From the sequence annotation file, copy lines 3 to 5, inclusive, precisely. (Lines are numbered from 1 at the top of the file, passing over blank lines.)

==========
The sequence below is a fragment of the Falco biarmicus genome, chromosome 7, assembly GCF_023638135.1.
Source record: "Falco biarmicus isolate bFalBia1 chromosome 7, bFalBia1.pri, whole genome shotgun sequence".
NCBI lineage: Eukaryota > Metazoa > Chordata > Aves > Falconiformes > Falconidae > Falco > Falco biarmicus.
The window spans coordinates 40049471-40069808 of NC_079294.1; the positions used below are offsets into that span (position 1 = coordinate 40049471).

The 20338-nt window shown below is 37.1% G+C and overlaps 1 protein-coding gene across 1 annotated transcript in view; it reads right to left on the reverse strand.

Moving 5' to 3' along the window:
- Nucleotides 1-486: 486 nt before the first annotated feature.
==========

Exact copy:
NCBI lineage: Eukaryota > Metazoa > Chordata > Aves > Falconiformes > Falconidae > Falco > Falco biarmicus.
The window spans coordinates 40049471-40069808 of NC_079294.1; the positions used below are offsets into that span (position 1 = coordinate 40049471).

The 20338-nt window shown below is 37.1% G+C and overlaps 1 protein-coding gene across 1 annotated transcript in view; it reads right to left on the reverse strand.